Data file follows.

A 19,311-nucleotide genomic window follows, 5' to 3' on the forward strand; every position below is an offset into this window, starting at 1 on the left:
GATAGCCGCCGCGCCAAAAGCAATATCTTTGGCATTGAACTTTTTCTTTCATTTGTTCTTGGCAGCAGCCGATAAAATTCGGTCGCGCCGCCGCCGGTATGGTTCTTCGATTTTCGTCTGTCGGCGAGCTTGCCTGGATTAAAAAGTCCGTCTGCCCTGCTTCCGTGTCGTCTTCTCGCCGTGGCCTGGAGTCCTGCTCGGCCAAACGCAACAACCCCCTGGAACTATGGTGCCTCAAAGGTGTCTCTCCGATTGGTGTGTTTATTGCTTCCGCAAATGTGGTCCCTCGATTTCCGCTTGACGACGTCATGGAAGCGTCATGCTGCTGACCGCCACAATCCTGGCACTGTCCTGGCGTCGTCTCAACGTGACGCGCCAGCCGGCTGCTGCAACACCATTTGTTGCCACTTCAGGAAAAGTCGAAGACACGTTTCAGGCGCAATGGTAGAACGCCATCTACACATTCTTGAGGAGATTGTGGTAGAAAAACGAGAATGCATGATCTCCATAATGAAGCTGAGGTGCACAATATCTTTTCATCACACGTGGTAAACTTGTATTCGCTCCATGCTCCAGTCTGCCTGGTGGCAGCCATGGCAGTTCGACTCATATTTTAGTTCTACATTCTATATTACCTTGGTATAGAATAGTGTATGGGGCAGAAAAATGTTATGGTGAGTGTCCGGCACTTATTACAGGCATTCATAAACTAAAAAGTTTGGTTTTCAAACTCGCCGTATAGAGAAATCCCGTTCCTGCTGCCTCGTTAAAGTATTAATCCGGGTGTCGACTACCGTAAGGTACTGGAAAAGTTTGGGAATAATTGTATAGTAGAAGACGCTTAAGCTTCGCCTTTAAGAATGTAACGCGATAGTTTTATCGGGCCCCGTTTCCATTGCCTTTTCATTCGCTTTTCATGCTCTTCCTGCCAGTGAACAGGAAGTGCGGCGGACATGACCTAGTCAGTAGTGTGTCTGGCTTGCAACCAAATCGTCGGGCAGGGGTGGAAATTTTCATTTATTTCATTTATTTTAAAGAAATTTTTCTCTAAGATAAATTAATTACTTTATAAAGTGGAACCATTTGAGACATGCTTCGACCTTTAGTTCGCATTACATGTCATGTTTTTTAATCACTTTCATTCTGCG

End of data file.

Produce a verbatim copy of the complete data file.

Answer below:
A 19,311-nucleotide genomic window follows, 5' to 3' on the forward strand; every position below is an offset into this window, starting at 1 on the left:
GATAGCCGCCGCGCCAAAAGCAATATCTTTGGCATTGAACTTTTTCTTTCATTTGTTCTTGGCAGCAGCCGATAAAATTCGGTCGCGCCGCCGCCGGTATGGTTCTTCGATTTTCGTCTGTCGGCGAGCTTGCCTGGATTAAAAAGTCCGTCTGCCCTGCTTCCGTGTCGTCTTCTCGCCGTGGCCTGGAGTCCTGCTCGGCCAAACGCAACAACCCCCTGGAACTATGGTGCCTCAAAGGTGTCTCTCCGATTGGTGTGTTTATTGCTTCCGCAAATGTGGTCCCTCGATTTCCGCTTGACGACGTCATGGAAGCGTCATGCTGCTGACCGCCACAATCCTGGCACTGTCCTGGCGTCGTCTCAACGTGACGCGCCAGCCGGCTGCTGCAACACCATTTGTTGCCACTTCAGGAAAAGTCGAAGACACGTTTCAGGCGCAATGGTAGAACGCCATCTACACATTCTTGAGGAGATTGTGGTAGAAAAACGAGAATGCATGATCTCCATAATGAAGCTGAGGTGCACAATATCTTTTCATCACACGTGGTAAACTTGTATTCGCTCCATGCTCCAGTCTGCCTGGTGGCAGCCATGGCAGTTCGACTCATATTTTAGTTCTACATTCTATATTACCTTGGTATAGAATAGTGTATGGGGCAGAAAAATGTTATGGTGAGTGTCCGGCACTTATTACAGGCATTCATAAACTAAAAAGTTTGGTTTTCAAACTCGCCGTATAGAGAAATCCCGTTCCTGCTGCCTCGTTAAAGTATTAATCCGGGTGTCGACTACCGTAAGGTACTGGAAAAGTTTGGGAATAATTGTATAGTAGAAGACGCTTAAGCTTCGCCTTTAAGAATGTAACGCGATAGTTTTATCGGGCCCCGTTTCCATTGCCTTTTCATTCGCTTTTCATGCTCTTCCTGCCAGTGAACAGGAAGTGCGGCGGACATGACCTAGTCAGTAGTGTGTCTGGCTTGCAACCAAATCGTCGGGCAGGGGTGGAAATTTTCATTTATTTCATTTATTTTAAAGAAATTTTTCTCTAAGATAAATTAATTACTTTATAAAGTGGAACCATTTGAGACATGCTTCGACCTTTAGTTCGCATTACATGTCATGTTTTTTAATCACTTTCATTCTGCG